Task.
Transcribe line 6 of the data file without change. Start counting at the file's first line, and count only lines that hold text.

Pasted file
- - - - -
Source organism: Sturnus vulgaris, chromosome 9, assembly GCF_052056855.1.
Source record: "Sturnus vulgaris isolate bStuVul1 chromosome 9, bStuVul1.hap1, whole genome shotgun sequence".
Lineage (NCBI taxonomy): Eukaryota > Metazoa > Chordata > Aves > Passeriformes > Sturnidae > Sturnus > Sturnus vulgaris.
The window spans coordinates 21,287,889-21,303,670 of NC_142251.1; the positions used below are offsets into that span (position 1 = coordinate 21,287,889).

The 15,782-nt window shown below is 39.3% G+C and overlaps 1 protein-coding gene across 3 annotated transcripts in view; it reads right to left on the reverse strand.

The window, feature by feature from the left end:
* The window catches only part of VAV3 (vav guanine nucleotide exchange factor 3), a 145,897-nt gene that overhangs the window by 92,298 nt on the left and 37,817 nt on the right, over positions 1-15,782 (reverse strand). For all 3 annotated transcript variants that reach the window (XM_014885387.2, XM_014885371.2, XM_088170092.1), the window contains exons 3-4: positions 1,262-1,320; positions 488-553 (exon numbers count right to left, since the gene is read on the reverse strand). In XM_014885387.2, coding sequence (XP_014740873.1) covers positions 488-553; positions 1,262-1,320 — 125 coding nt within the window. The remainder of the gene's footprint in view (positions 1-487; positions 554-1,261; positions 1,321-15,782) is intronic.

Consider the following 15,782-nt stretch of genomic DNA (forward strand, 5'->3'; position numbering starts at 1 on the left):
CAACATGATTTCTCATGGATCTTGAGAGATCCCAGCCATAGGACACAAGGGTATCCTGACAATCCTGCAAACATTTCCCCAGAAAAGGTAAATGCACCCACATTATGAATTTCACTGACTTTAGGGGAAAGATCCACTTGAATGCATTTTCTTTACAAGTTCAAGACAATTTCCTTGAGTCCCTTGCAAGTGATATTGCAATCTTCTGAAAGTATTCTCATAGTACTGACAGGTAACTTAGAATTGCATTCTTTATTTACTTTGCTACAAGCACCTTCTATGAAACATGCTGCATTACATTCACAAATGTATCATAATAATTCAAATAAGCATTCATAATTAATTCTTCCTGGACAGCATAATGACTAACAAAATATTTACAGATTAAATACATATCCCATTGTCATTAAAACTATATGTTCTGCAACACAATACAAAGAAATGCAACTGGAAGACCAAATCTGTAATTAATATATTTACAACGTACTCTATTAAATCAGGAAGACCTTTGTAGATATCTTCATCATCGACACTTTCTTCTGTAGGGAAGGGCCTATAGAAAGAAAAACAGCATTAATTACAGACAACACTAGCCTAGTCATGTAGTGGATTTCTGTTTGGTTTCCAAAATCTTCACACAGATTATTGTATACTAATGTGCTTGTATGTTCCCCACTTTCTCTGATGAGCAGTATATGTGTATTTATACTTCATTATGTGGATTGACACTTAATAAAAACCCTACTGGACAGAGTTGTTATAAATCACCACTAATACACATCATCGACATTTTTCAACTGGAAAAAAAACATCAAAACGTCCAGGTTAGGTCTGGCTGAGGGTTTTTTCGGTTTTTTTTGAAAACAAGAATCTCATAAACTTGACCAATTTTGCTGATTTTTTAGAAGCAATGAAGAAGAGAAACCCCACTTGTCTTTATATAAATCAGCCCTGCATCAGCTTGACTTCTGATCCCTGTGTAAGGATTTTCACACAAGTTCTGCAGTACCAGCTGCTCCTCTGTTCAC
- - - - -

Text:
The window, feature by feature from the left end: